Evolving priorities of the newest generation of retirees, including the financial issues associated with living longer than prior generations, has made forward-thinking communities reimagine an approach that had remained largely static for decades. Increasingly savvy consumers are taking over where their Depression-era parents left off, wanting to have their say as to where and how they live as they age. For many seniors, the multistep model of transitioning from independent living to assisted living to intensive nursing and memory care, all on the same campus, is often the best option. 
“I am finding spouses inquiring increasingly more for ways to be together but lessen the hardship in caretaking,” says Marie Velazquez, HarborChase’s Community Outreach and Service Director. “Many couples are coming to the community with the intent that one may receive assistance from our memory care, while their partner may still enjoy the independent or assisted living services moving freely through our service offerings. The transition is smoother in contrast to older models that result in abrupt moves through silos of care that are not truly representative of an age-in-place model.”
Many seniors say they prefer to age in place rather than move in with family or pack up for multistage assisted living because of the risk of isolation. The newest wave of senior living communities provides healthcare options that are integrated with desirable communities that are beautiful and functional, as well as clinically competent in cognitive support and other aspects of health care. Residents should not have to make a choice between a medical model, a residential model, or a hospitality model; an inclusive community will provide all three.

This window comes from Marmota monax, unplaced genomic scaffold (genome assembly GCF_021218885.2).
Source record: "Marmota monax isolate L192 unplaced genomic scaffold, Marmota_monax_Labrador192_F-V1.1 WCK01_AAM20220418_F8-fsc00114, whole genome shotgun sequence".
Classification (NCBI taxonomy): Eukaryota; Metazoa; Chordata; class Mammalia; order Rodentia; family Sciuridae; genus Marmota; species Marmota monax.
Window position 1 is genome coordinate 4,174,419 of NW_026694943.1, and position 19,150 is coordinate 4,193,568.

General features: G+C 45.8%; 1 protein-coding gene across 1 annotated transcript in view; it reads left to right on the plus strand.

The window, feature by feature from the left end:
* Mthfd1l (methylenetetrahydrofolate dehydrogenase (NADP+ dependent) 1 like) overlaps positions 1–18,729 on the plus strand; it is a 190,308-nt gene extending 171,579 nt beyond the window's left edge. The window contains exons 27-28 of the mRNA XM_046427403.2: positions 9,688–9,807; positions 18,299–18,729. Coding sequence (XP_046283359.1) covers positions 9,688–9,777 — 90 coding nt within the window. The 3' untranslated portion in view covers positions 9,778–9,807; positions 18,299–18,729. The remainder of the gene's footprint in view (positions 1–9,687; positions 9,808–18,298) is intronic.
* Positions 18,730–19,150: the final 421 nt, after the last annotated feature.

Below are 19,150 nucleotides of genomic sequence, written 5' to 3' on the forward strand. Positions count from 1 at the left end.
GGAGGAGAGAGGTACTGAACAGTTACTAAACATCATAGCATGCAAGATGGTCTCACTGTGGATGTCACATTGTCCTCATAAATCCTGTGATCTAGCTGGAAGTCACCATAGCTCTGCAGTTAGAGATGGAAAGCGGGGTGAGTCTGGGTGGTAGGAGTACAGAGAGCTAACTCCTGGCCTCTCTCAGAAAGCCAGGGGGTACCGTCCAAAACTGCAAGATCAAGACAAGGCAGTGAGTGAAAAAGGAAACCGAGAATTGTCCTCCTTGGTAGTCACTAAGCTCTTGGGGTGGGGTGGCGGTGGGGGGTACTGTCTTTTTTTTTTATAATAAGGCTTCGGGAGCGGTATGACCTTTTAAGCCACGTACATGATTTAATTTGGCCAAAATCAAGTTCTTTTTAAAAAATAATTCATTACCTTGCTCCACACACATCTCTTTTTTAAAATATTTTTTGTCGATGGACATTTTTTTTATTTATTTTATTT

Since the emergence of the COVID-19 pandemic, the biggest question on the mind of prospective residents and their families is a simple one: Is it safe to move into one of these communities? DeMarinis says seniors should not feel as though they must choose between the options of moving to a nursing center or an attractive campus that cannot deliver on the demand for safe medical practices and functionality, and nor should they feel they have to stay home in order to be safe. 
“We have and continue to grow our care practices that ensure that confidence without sacrificing the hospitality brand we are known for,” he says. “From sanitation practices, following guidelines on visitation protocols, and having dedicated staff tested for health and wellness on a regular basis, all of these things are important in order to maintain a community of hospitality that is also safe, secure, and feels like home.” 
A community such as HarborChase of Wilmington, capable of addressing all of a resident’s needs in one place, can offer the highest assurance. The larger footprint of HarborChase communities speaks to the increased need for social distance. A grand and spacious dining room has become a blessing in a COVID-19 world. Residents and their families make good use of the exterior dining options. 
DeMarinis concludes with some well-intentioned advice for seniors: When considering housing solutions for the near future, be mindful of factors such as affordability, service quality, and socialization, as well as confidence in healthcare delivery. More importantly, he suggests, don’t settle for a community that cannot provide all of the above.

HarborChase of Wilmington
2004 Shipley Road
Wilmington, Del.
(302) 797-1061

Photography courtesy of HarborChase of Wilmington

Published (and copyrighted) in Suburban Life magazine, October 2020.